Economic growth slowed in the first quarter as the boost seen in earlier quarters from companies restocking shelves fades, according to Fannie Mae's monthly outlook report.
Fannie Mae's economists expect growth to slow to slightly more than 2% in the first quarter, in line with previous forecasts.
Consumer spending in the U.S. is continuing to strengthen, although a worrying trend has begun to emerge, according to Fannie Mae's Chief Economist Doug Duncan.
"The pickup in consumer spending has outpaced income growth, which means that consumers are increasing their spending by borrowing from their savings," Duncan said, adding that an increase in real disposable income is needed for stronger economic activity.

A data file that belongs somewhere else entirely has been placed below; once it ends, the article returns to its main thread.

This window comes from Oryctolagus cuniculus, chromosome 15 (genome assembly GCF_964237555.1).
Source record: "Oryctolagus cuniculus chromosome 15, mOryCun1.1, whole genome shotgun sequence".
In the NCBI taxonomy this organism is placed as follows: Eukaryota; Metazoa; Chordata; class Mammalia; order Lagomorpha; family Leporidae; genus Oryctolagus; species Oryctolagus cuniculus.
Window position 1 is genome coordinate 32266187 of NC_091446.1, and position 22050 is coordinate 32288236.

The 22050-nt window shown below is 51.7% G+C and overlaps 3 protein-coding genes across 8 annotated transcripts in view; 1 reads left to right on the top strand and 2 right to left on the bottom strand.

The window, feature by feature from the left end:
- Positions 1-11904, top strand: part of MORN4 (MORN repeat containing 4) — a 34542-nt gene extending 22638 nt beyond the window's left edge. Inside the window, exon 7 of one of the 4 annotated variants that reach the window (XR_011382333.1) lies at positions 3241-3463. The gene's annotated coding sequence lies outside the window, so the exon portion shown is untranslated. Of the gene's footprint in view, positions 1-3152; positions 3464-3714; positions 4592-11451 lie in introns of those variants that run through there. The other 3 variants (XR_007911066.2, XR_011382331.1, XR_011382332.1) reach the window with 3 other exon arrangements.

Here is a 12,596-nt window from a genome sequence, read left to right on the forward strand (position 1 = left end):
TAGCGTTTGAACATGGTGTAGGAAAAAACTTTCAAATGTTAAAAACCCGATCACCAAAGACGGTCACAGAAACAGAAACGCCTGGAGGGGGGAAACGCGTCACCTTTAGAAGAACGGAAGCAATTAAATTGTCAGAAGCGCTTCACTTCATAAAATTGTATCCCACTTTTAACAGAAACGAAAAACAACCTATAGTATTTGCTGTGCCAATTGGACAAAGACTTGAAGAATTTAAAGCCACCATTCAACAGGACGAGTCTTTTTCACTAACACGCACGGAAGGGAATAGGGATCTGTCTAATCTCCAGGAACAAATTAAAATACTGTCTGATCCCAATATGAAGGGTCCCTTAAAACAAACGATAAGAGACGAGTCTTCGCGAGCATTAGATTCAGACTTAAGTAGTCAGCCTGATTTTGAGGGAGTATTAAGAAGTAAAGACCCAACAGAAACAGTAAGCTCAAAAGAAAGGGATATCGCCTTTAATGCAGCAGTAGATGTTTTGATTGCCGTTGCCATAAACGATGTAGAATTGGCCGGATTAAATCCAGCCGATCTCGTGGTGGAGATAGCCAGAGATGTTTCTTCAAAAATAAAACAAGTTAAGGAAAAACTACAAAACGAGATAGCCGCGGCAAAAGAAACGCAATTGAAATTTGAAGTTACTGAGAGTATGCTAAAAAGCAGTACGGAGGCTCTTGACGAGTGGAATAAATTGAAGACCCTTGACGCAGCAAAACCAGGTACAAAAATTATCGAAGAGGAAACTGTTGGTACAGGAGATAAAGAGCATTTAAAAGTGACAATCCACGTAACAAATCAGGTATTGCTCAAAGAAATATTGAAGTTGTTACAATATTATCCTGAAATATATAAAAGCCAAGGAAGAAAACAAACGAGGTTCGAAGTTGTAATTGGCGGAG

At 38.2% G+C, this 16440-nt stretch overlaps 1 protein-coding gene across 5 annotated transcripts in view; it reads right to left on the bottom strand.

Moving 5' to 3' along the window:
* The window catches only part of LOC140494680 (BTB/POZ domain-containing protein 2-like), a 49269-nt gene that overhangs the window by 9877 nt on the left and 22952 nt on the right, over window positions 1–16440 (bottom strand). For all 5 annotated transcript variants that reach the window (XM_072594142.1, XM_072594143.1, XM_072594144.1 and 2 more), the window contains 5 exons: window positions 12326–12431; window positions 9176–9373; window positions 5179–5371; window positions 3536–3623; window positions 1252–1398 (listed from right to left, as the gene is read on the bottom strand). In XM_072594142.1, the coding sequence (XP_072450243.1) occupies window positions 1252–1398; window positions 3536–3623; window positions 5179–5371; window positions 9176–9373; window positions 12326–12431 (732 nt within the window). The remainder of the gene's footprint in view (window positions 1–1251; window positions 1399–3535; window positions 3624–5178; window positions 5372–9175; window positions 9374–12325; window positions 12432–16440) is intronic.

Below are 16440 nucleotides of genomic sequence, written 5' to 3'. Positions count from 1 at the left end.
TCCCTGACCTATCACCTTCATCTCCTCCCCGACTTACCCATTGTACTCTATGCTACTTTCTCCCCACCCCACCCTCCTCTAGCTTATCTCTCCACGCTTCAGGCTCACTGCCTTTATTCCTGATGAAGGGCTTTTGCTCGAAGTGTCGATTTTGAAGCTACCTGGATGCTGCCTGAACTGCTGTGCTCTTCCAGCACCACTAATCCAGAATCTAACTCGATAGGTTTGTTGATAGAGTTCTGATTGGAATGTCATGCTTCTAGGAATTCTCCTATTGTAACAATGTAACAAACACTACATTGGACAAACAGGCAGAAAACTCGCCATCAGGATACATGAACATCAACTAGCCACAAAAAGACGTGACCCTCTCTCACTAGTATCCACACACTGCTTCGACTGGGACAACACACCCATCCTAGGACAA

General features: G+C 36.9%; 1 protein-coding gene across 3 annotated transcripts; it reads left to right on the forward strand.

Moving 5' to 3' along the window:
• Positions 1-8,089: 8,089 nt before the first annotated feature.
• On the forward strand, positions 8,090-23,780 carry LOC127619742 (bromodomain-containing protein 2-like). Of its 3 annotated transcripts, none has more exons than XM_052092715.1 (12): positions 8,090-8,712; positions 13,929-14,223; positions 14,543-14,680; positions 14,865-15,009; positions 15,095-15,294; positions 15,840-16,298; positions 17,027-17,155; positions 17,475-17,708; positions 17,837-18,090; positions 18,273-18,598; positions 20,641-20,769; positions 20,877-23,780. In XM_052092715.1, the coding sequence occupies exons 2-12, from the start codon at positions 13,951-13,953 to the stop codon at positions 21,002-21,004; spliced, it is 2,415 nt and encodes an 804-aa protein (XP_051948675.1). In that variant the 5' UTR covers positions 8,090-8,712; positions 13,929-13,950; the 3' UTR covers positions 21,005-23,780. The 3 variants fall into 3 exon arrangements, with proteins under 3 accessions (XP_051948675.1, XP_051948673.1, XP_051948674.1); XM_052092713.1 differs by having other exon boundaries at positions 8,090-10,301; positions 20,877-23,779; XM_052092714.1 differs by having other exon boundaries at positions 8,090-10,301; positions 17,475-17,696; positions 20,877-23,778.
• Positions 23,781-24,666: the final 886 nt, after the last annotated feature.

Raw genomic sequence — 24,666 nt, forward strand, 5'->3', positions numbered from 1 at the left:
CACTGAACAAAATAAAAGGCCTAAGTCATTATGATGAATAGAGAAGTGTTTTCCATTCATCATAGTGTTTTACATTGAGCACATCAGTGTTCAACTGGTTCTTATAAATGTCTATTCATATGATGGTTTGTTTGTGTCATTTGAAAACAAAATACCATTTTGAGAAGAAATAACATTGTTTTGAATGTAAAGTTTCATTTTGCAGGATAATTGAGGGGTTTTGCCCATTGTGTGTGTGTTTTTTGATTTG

Looking to housing, Fannie Mae called the recovery in the battered housing market "uneven," saying data during the first quarter have shown some loss of momentum.
Employment data also has also been mixed, the firm said, although it warned against reading too much into a disappointing government report that showed the creation of just 120,000 jobs last month, far below market expectations.
Fannie Mae expects the unemployment rate to trend down to an estimated 7.5% by the end of next year, with a monthly average gain of approximately 190,000 jobs this year and a slightly stronger pace beginning next year.